Watingwork History, Family Crest & Coats of Arms
Watingwork is a name that was carried to England in the great wave of migration from Normandy following the Norman Conquest of 1066. The Watingwork family lived in Yorkshire, at Wadding. This was a local name, derived from the place-name Wadding. In general, local names were adopted by families when they moved to another area. This distinguished them from other people that had the same name. As people began moving closer together, it became more important to be able to identify people from one another.
Early Origins of the Watingwork family
The surname Watingwork was first found in Yorkshire where they were Lords of the manor of Waddington, a village and parish near Clitheroe. "It is natural to find the name crossing the border into Lancashire. This surname has ramified very strongly in the Northern counties."  Indeed another source claims the family did in fact originate in Lancashire: "The Waddingtons, who are also established in Lancashire, have their principal home in the West Riding, where occur a village and a seat of the name." 
One of the first records of the family was Nicholas de Waddington, rector of the church of St. Elphin, Warrington, Lancashire in 1351.  The Yorkshire Poll Tax Rolls of 1379 lists: Laurencius de Wadyngton; and Johannes de Wadyngton. 
Early History of the Watingwork family
This web page shows only a small excerpt of our Watingwork research. Another 60 words (4 lines of text) covering the years 1670, 1731, 1670, 1671, 1687, 1724 and 1731 are included under the topic Early Watingwork History in all our PDF Extended History products and printed products wherever possible.
Watingwork Spelling Variations
Before the last few hundred years the English language had no fixed system of spelling rules. For that reason, spelling variations occurred commonly in Anglo Norman surnames. Over the years, many variations of the name Watingwork were recorded, including Waddington, Waddleton, Waddingworth and others.
Early Notables of the Watingwork family (pre 1700)
Outstanding amongst the family at this time was Edward Waddington (1670?-1731), English divine, Bishop of Chichester, born in London in 1670 or 1671. "He was educated at Eton College, and was admitted a scholar of King's College, Cambridge, on 30 June 1687. On 11 Oct. 1724 he was...
Another 47 words (3 lines of text) are included under the topic Early Watingwork Notables in all our PDF Extended History products and printed products wherever possible.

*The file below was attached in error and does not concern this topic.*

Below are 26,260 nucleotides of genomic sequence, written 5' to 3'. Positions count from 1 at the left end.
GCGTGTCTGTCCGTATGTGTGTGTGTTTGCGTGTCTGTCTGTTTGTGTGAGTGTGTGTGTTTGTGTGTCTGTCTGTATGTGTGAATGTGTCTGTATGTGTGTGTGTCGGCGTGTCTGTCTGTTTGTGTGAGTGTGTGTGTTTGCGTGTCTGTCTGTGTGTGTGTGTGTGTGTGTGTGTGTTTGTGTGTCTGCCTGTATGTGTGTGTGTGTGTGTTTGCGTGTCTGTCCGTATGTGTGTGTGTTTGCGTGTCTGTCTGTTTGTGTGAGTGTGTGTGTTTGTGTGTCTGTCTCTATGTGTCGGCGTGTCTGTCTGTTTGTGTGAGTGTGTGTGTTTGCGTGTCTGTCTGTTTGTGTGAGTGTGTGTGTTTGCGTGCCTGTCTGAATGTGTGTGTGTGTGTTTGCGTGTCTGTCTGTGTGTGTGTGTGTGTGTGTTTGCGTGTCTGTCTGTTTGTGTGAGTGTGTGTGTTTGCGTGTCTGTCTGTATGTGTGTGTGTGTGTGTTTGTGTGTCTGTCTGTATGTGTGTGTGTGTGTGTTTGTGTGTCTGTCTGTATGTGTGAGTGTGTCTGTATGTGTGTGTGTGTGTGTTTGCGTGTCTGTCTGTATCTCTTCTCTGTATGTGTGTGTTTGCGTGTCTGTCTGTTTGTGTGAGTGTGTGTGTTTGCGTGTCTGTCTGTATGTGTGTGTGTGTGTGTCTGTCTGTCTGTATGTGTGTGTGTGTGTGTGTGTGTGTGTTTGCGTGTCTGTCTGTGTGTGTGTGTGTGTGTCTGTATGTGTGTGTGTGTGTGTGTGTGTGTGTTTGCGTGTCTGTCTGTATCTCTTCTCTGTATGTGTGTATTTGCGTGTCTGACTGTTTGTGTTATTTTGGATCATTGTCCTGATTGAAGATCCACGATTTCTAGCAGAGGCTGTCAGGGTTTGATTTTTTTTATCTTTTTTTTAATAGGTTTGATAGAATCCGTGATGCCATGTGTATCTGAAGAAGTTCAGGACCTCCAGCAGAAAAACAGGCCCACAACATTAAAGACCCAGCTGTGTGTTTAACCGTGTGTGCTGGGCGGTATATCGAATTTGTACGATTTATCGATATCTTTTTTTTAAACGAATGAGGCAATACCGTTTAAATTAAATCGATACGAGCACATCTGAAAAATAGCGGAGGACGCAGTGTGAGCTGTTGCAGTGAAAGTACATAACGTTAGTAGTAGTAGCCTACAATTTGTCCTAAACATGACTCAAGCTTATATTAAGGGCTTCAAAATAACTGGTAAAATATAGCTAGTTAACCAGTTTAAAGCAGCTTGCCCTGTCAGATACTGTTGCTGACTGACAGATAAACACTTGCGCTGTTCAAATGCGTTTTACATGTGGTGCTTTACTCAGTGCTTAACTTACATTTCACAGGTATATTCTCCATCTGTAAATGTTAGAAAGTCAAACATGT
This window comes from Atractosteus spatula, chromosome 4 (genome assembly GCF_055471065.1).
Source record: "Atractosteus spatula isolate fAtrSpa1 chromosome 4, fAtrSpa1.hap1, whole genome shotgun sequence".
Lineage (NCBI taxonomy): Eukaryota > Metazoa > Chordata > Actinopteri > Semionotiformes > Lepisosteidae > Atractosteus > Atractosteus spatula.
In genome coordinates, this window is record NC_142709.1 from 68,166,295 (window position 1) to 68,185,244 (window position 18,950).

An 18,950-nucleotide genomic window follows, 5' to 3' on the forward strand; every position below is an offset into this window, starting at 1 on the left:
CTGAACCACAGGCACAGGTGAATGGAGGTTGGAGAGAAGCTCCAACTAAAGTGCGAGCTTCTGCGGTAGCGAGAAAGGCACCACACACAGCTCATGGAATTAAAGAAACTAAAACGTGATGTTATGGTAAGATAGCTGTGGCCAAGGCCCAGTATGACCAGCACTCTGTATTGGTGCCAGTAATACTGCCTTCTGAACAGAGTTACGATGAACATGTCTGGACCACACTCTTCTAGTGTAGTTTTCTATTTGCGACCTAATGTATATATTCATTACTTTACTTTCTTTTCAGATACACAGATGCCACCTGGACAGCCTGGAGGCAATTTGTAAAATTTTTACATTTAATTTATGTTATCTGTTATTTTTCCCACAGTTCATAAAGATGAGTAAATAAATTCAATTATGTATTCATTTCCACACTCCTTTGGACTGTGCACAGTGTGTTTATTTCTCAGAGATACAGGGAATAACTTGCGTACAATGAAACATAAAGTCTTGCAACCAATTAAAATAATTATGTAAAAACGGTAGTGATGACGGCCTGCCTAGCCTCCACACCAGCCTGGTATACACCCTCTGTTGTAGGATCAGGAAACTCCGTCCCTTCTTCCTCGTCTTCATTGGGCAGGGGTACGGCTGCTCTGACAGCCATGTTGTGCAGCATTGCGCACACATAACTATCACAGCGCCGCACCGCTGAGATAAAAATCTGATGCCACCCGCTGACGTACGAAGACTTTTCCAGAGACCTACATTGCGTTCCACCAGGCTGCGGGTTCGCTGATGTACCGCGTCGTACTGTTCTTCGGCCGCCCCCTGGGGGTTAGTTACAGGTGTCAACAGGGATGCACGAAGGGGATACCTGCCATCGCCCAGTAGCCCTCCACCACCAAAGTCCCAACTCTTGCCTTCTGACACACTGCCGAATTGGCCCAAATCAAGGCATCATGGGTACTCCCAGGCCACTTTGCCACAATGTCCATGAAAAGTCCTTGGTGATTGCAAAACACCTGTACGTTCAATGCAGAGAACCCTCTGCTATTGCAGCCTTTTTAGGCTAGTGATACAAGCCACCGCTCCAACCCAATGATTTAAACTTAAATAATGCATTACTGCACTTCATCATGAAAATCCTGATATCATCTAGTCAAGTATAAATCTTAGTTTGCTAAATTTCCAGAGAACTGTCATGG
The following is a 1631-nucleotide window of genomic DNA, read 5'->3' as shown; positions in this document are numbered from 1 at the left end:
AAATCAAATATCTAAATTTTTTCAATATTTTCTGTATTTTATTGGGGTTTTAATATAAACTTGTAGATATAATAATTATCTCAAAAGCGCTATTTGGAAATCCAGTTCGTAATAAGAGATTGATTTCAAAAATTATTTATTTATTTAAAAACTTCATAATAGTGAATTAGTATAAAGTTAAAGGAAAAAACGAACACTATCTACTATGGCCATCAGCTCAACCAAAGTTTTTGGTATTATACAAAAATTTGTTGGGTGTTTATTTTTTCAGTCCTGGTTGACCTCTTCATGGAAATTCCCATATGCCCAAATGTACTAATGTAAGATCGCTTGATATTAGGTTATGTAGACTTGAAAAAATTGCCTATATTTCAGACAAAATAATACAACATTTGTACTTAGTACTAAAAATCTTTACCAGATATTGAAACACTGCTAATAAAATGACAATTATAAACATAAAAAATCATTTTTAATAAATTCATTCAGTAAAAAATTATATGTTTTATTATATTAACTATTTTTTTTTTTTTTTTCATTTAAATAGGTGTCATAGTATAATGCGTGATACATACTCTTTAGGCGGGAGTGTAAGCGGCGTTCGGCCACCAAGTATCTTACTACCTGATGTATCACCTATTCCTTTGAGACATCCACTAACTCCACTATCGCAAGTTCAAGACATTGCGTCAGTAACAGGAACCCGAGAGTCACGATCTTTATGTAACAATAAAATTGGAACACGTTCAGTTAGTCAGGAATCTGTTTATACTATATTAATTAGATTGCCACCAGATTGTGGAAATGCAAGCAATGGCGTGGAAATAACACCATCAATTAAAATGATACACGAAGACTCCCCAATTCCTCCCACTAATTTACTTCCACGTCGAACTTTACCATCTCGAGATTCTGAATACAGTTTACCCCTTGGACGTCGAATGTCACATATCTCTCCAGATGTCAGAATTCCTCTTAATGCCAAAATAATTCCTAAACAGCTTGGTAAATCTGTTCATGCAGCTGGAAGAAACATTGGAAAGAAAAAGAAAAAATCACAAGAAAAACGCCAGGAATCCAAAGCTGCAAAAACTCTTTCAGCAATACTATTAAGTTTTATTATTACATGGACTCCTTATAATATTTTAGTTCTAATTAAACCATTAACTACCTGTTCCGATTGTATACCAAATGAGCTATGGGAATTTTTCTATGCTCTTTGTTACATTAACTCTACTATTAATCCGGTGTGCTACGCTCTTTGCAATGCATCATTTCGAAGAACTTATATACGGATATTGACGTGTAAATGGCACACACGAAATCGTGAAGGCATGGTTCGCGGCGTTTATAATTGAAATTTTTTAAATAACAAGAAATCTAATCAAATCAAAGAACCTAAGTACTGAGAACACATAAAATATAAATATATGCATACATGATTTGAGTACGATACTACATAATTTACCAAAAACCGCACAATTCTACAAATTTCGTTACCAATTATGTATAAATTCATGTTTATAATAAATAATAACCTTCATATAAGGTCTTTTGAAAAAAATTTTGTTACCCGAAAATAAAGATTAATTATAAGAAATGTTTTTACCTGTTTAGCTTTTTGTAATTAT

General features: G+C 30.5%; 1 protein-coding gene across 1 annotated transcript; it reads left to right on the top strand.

Migration of the Watingwork family to Ireland
Some of the Watingwork family moved to Ireland, but this topic is not covered in this excerpt. More information about their life in Ireland is included in all our PDF Extended History products and printed products wherever possible.
Migration of the Watingwork family
The unstable environment in England at this time caused numerous families to board ships and leave in search of opportunity and freedom from persecution abroad in places like Ireland, Australia, and particularly the New World. The voyage was extremely difficult, however, and only taken at great expense. The cramped conditions and unsanitary nature of the vessels caused many to arrive diseased and starving, not to mention destitute from the enormous cost. Still opportunity in the emerging nations of Canada and the United States was far greater than at home and many went on to make important contributions to the cultures of their adopted countries. An examination of many early immigration records reveals that people bearing the name Watingwork arrived in North America very early: Hannah Waddington who settled in Virginia in 1635; John Waddleton settled in St. John's Newfoundland in 1789; Ralph Waddington settled in Virginia in 1653.
Related Stories +
- ^ Bardsley, C.W, A Dictionary of English and Welsh Surnames: With Special American Instances. Wiltshire: Heraldry Today, 1901. Print. (ISBN 0-900455-44-6)
- ^ Guppy, Henry Brougham, Homes of Family Names in Great Britain. 1890. Print.
- ^ 'Townships: Scarisbrick', in A History of the County of Lancaster: Volume 3, ed. William Farrer and J Brownbill (London, 1907), pp. 265-276. British History Online http://www.british-history.ac.uk/vch/lancs/vol3/pp265-276 [accessed 21 January 2017].